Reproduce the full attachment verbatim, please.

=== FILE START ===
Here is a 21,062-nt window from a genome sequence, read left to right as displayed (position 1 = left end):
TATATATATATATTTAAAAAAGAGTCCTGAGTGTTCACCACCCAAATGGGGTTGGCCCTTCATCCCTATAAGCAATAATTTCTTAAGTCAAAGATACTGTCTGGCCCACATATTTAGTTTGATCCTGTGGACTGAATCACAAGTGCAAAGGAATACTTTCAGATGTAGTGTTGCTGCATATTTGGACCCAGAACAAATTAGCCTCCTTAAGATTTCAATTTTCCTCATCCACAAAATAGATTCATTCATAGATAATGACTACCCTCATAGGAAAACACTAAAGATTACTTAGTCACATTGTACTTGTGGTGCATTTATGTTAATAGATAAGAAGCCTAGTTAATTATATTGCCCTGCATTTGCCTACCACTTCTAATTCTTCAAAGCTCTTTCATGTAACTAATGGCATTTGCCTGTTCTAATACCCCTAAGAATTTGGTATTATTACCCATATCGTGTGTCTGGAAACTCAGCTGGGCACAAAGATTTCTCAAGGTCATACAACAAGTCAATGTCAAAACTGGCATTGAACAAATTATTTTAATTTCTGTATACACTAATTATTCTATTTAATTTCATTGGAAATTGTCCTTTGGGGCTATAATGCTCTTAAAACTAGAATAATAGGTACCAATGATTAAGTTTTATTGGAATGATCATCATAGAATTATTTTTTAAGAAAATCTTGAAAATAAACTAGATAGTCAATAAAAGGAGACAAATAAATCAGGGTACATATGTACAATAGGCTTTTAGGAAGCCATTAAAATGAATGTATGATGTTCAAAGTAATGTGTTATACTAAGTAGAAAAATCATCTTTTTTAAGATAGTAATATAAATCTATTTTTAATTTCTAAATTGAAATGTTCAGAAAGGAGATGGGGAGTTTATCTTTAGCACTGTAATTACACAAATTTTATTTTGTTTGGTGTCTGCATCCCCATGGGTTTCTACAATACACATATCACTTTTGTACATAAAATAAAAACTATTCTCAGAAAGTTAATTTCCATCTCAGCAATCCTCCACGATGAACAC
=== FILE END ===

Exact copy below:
Here is a 21,062-nt window from a genome sequence, read left to right as displayed (position 1 = left end):
TATATATATATATTTAAAAAAGAGTCCTGAGTGTTCACCACCCAAATGGGGTTGGCCCTTCATCCCTATAAGCAATAATTTCTTAAGTCAAAGATACTGTCTGGCCCACATATTTAGTTTGATCCTGTGGACTGAATCACAAGTGCAAAGGAATACTTTCAGATGTAGTGTTGCTGCATATTTGGACCCAGAACAAATTAGCCTCCTTAAGATTTCAATTTTCCTCATCCACAAAATAGATTCATTCATAGATAATGACTACCCTCATAGGAAAACACTAAAGATTACTTAGTCACATTGTACTTGTGGTGCATTTATGTTAATAGATAAGAAGCCTAGTTAATTATATTGCCCTGCATTTGCCTACCACTTCTAATTCTTCAAAGCTCTTTCATGTAACTAATGGCATTTGCCTGTTCTAATACCCCTAAGAATTTGGTATTATTACCCATATCGTGTGTCTGGAAACTCAGCTGGGCACAAAGATTTCTCAAGGTCATACAACAAGTCAATGTCAAAACTGGCATTGAACAAATTATTTTAATTTCTGTATACACTAATTATTCTATTTAATTTCATTGGAAATTGTCCTTTGGGGCTATAATGCTCTTAAAACTAGAATAATAGGTACCAATGATTAAGTTTTATTGGAATGATCATCATAGAATTATTTTTTAAGAAAATCTTGAAAATAAACTAGATAGTCAATAAAAGGAGACAAATAAATCAGGGTACATATGTACAATAGGCTTTTAGGAAGCCATTAAAATGAATGTATGATGTTCAAAGTAATGTGTTATACTAAGTAGAAAAATCATCTTTTTTAAGATAGTAATATAAATCTATTTTTAATTTCTAAATTGAAATGTTCAGAAAGGAGATGGGGAGTTTATCTTTAGCACTGTAATTACACAAATTTTATTTTGTTTGGTGTCTGCATCCCCATGGGTTTCTACAATACACATATCACTTTTGTACATAAAATAAAAACTATTCTCAGAAAGTTAATTTCCATCTCAGCAATCCTCCACGATGAACAC